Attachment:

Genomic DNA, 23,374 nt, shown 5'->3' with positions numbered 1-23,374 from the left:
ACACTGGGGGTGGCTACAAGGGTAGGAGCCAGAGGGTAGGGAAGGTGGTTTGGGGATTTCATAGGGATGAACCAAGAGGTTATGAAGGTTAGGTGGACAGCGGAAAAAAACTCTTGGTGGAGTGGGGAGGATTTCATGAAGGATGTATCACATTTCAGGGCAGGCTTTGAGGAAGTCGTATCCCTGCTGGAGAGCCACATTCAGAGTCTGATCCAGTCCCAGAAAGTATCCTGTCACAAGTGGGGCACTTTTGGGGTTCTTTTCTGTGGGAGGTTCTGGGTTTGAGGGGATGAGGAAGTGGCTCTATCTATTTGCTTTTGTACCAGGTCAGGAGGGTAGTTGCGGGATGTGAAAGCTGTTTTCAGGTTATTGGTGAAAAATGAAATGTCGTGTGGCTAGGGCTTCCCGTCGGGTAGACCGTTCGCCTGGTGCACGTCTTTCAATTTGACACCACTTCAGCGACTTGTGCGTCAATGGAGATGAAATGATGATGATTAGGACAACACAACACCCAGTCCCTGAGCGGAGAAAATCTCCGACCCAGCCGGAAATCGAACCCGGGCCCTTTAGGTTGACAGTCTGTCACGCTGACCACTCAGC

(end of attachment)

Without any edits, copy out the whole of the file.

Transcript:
Genomic DNA, 23,374 nt, shown 5'->3' with positions numbered 1-23,374 from the left:
ACACTGGGGGTGGCTACAAGGGTAGGAGCCAGAGGGTAGGGAAGGTGGTTTGGGGATTTCATAGGGATGAACCAAGAGGTTATGAAGGTTAGGTGGACAGCGGAAAAAAACTCTTGGTGGAGTGGGGAGGATTTCATGAAGGATGTATCACATTTCAGGGCAGGCTTTGAGGAAGTCGTATCCCTGCTGGAGAGCCACATTCAGAGTCTGATCCAGTCCCAGAAAGTATCCTGTCACAAGTGGGGCACTTTTGGGGTTCTTTTCTGTGGGAGGTTCTGGGTTTGAGGGGATGAGGAAGTGGCTCTATCTATTTGCTTTTGTACCAGGTCAGGAGGGTAGTTGCGGGATGTGAAAGCTGTTTTCAGGTTATTGGTGAAAAATGAAATGTCGTGTGGCTAGGGCTTCCCGTCGGGTAGACCGTTCGCCTGGTGCACGTCTTTCAATTTGACACCACTTCAGCGACTTGTGCGTCAATGGAGATGAAATGATGATGATTAGGACAACACAACACCCAGTCCCTGAGCGGAGAAAATCTCCGACCCAGCCGGAAATCGAACCCGGGCCCTTTAGGTTGACAGTCTGTCACGCTGACCACTCAGC